Ritual provides and energy and space to steady us. Our tradition, and in particular the Holy Eucharist, provides a sacred structure, a set of sacred stories, and a score of sacred words which we can count on in good times and in bad, in sickness and in health. The chaos of our world, the chaos in our souls can be brought into sacred structure and through our participation in liturgy, we can orient and re-orient ourselves to what matters most; we renew our devotion to loving God and loving others; we pray for ourselves, yes, and we pray for others and we pray for the life of the world.

Join us in this sacred, ancient ritual. If you have a lump of grief in your throat and you can’t get the words out, we’ll pray them with you; if you are really angry at God, let that anger become your prayer, bring it to the altar, and leave it there; here you can pray for others who struggle, here you can renew your devotion to loving and doing the right thing. Just join us.

Mother Jeanine, from a sermon for the 4th Sunday of Easter 2020

At Canterbury, our worship pattern (liturgy) finds it roots in the Book of Common Prayer which we share with millions of Christians who call themselves Episcopalians in more than 160 countries. Our liturgy primarily includes Holy Communion (eucharist) which was instituted by Jesus and has become the heart and core of christian worship and christian living.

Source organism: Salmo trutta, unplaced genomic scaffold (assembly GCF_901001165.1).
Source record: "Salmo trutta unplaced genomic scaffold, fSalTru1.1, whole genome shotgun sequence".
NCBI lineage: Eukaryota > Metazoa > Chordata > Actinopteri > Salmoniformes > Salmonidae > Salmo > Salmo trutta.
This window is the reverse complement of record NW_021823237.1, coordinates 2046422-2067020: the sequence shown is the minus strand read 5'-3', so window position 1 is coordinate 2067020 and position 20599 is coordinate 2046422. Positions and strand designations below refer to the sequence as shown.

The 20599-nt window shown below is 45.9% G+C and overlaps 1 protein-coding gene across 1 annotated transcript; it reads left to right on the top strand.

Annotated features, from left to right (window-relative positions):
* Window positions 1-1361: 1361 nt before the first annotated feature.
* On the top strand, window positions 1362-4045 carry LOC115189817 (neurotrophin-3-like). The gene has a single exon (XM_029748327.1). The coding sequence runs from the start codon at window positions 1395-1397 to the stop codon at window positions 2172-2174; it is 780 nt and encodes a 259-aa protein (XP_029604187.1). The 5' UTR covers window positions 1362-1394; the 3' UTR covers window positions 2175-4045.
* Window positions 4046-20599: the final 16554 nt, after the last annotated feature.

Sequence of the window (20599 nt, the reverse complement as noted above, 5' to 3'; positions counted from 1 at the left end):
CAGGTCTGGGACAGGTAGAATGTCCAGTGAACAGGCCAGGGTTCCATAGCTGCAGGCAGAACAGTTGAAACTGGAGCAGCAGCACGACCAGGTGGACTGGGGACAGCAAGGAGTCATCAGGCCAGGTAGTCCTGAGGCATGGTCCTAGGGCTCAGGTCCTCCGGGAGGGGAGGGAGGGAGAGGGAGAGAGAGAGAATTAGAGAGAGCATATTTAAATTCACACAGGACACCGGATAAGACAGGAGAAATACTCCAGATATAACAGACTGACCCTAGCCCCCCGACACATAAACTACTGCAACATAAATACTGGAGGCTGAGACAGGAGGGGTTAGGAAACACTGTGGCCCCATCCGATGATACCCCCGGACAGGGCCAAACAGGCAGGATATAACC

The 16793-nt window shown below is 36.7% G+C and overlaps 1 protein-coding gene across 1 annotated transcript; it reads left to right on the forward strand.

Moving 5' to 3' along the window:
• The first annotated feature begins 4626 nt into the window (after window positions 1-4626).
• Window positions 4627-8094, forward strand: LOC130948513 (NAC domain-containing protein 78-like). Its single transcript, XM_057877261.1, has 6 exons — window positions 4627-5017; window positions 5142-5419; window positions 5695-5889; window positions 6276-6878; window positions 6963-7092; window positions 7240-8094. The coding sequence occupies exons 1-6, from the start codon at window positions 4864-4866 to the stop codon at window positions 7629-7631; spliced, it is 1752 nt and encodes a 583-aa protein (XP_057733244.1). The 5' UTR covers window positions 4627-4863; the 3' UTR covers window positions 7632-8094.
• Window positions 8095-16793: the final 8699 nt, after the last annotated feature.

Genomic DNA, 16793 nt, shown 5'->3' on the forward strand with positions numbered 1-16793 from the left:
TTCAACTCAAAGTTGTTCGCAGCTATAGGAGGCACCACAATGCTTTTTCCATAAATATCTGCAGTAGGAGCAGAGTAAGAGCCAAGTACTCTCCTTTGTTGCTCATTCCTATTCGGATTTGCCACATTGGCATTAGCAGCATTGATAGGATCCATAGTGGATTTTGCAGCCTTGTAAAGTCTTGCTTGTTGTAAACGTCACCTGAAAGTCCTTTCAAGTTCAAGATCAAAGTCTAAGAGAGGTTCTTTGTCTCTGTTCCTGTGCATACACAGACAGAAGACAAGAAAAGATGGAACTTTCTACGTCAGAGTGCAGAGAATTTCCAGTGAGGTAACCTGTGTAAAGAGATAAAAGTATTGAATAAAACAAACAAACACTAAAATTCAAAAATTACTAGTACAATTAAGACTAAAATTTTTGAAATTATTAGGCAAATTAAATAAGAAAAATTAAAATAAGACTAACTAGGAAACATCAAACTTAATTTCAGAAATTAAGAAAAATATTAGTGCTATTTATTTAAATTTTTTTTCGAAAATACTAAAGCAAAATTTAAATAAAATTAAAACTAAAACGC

The Holy Eucharist is structured into two principal parts:

The Word of God, where we read from the Bible (typically the NRSV), hear a sermon, confess our faith, pray for the world, and confess our sin.

The Holy Communion, where we give thanks to God, consecrate the gifts of bread and wine, pray the Lord’s Prayer, and share in communion.

Our service of Holy Eucharist follows a basic pattern that all Episcopal, Lutheran, and Roman Catholic churches share in common.  If you are familiar with the Catholic mass, or a Lutheran Communion service, our liturgy will seem familiar to you.